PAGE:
Results in this study support the view that human color constancy is affected by illuminant cues available in the scene, as assumed by most computational algorithms in the linear models approach to color constancy. Experiment 2 shows that constancy is affected by the number of illuminant cues in a scene. This suggests that illuminant estimation depends on combining multiple cues. The weights given to the cues may depend on the elements in the particular scene (Maloney & Yang, in press). 
The scenes used here have identical objects against a background. One may consider whether the same results would be obtained with scenes having more chromatic variation. Quantitative differences are expected because cues to the illuminant will not be the same for different scenes. How the various cues are weighted or combined is an important question for further research. 
Acknowledgments
This work was supported by National Institutes of Health Grant EY-04802. Publication supported in part by an unrestricted grant to the Department of Ophthalmology and Visual Science from Research to Prevent Blindness. Commercial relationships: none. 
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Figure 1
 
Stereograms used in Experiment 1. Each scene has many identical objects against a uniform background. From the left and right upper corners of the scene shine two separate illuminants, Illuminants D65 and A in this example. There are four different stereograms that vary in how much light from the second illuminant falls on the opposite side of the stimulus: Isolating Wall, in which the wall did not allow any light from the second illuminant beyond the wall; High Wall, in which the wall was lowered, so light from the second illuminant fell only near the far edge of the opposite side; Low Wall, in which the wall was lowered further so that more light from the second illuminant fell on the opposite side; and No Wall, in which both illuminants fell on the whole scene.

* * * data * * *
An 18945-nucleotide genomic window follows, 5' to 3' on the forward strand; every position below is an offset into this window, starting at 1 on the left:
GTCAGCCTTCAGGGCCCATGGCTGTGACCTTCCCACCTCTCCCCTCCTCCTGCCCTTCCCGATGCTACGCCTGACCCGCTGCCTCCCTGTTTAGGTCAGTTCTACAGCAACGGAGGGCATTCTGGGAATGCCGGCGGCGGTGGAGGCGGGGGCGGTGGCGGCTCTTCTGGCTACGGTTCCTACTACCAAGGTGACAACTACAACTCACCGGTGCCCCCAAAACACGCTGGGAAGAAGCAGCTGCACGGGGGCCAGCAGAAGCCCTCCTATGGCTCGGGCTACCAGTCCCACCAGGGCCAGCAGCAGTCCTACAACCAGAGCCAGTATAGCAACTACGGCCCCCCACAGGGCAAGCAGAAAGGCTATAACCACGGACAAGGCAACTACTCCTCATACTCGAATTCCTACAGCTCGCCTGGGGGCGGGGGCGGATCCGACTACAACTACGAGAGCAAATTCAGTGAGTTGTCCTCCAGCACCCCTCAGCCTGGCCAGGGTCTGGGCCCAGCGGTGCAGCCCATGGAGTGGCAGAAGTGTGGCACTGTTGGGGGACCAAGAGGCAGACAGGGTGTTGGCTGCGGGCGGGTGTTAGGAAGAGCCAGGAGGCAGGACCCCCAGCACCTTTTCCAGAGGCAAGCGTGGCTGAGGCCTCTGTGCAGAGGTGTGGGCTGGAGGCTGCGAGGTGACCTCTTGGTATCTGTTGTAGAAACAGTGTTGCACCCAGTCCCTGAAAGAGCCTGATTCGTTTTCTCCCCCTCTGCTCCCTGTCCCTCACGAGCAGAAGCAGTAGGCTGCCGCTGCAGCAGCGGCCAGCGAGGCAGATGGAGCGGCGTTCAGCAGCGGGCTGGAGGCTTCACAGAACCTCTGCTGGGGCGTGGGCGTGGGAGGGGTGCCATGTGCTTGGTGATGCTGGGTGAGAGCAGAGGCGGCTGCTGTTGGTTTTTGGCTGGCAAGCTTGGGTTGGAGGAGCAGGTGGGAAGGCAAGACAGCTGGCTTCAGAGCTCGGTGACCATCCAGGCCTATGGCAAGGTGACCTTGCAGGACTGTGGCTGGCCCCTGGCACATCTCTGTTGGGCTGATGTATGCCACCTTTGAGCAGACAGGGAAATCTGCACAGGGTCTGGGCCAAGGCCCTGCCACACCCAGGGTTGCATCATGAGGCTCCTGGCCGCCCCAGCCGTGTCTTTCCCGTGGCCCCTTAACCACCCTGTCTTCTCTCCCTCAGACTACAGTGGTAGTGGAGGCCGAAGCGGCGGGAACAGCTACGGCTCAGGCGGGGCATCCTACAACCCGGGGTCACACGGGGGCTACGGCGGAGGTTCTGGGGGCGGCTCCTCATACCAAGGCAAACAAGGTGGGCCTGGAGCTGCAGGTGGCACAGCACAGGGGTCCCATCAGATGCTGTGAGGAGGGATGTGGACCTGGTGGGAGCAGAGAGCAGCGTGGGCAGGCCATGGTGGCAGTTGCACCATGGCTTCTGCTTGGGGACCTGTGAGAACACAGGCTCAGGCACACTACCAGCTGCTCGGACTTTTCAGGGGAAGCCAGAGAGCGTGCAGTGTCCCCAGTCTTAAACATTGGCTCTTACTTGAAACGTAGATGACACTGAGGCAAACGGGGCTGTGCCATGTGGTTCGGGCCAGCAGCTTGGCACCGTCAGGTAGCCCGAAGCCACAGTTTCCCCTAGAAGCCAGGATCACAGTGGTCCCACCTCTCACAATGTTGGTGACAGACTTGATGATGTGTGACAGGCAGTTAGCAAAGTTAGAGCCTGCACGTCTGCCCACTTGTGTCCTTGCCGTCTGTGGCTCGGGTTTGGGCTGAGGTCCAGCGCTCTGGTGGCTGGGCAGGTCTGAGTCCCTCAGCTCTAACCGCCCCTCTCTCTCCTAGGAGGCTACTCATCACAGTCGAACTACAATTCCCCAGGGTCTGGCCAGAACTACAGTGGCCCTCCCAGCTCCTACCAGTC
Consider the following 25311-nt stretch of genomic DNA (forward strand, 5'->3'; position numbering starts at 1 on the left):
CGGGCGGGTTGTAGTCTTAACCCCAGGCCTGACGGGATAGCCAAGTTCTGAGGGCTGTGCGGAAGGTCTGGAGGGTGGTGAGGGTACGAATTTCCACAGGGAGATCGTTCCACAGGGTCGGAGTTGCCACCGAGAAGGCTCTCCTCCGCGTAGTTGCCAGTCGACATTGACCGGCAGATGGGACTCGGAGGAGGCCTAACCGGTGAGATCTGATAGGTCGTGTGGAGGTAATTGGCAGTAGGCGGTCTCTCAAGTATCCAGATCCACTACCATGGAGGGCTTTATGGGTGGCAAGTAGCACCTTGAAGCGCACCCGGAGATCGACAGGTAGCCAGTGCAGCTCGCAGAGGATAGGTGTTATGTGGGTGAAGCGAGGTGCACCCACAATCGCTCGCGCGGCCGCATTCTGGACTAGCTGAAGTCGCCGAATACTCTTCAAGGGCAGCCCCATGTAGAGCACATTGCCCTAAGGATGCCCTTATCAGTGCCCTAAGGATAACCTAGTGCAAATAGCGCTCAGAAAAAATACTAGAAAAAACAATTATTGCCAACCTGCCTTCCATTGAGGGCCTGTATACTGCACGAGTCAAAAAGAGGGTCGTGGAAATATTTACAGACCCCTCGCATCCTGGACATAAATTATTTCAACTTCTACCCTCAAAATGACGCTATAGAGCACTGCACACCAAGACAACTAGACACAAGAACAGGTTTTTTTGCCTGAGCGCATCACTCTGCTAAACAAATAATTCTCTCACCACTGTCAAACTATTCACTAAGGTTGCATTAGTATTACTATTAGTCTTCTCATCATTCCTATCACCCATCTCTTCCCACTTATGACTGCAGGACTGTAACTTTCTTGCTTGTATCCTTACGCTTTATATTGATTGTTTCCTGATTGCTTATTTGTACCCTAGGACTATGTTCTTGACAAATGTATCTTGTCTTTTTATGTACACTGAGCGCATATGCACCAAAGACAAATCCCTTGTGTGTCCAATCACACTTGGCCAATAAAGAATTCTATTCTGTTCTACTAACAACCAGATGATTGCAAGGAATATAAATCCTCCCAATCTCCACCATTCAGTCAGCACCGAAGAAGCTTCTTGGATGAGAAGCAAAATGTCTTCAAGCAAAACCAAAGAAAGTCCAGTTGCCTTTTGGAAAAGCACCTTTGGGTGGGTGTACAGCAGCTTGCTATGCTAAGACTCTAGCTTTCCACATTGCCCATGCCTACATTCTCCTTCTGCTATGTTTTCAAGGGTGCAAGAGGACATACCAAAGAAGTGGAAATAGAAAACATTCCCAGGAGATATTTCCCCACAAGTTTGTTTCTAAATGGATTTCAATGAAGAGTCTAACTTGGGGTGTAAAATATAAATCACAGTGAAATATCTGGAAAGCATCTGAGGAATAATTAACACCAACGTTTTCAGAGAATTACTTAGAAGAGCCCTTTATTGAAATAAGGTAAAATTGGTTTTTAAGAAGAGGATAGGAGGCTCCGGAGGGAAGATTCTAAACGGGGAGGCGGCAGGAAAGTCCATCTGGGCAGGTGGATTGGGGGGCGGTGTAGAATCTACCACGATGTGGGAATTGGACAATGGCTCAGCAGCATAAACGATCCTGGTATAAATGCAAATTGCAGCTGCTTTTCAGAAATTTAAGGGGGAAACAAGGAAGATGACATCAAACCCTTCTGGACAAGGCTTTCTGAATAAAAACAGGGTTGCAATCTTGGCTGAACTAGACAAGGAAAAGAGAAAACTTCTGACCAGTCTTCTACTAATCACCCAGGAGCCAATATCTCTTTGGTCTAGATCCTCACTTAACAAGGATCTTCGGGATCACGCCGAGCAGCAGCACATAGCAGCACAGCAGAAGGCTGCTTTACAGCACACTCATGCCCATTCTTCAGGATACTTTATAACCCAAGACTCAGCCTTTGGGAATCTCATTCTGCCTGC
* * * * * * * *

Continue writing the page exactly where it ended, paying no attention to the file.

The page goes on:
Figure 1
 
Stereograms used in Experiment 1. Each scene has many identical objects against a uniform background. From the left and right upper corners of the scene shine two separate illuminants, Illuminants D65 and A in this example. There are four different stereograms that vary in how much light from the second illuminant falls on the opposite side of the stimulus: Isolating Wall, in which the wall did not allow any light from the second illuminant beyond the wall; High Wall, in which the wall was lowered, so light from the second illuminant fell only near the far edge of the opposite side; Low Wall, in which the wall was lowered further so that more light from the second illuminant fell on the opposite side; and No Wall, in which both illuminants fell on the whole scene.
Figure 2
 
Schematic of the scenes in Figure 1. Left. A side view of the stimuli. The horizontal line indicates the background surface and the thick vertical bar, the opaque wall. Right. A top view of the scenes. The gray areas indicate how much of each side receives light from the illuminant on the opposite side.
Figure 2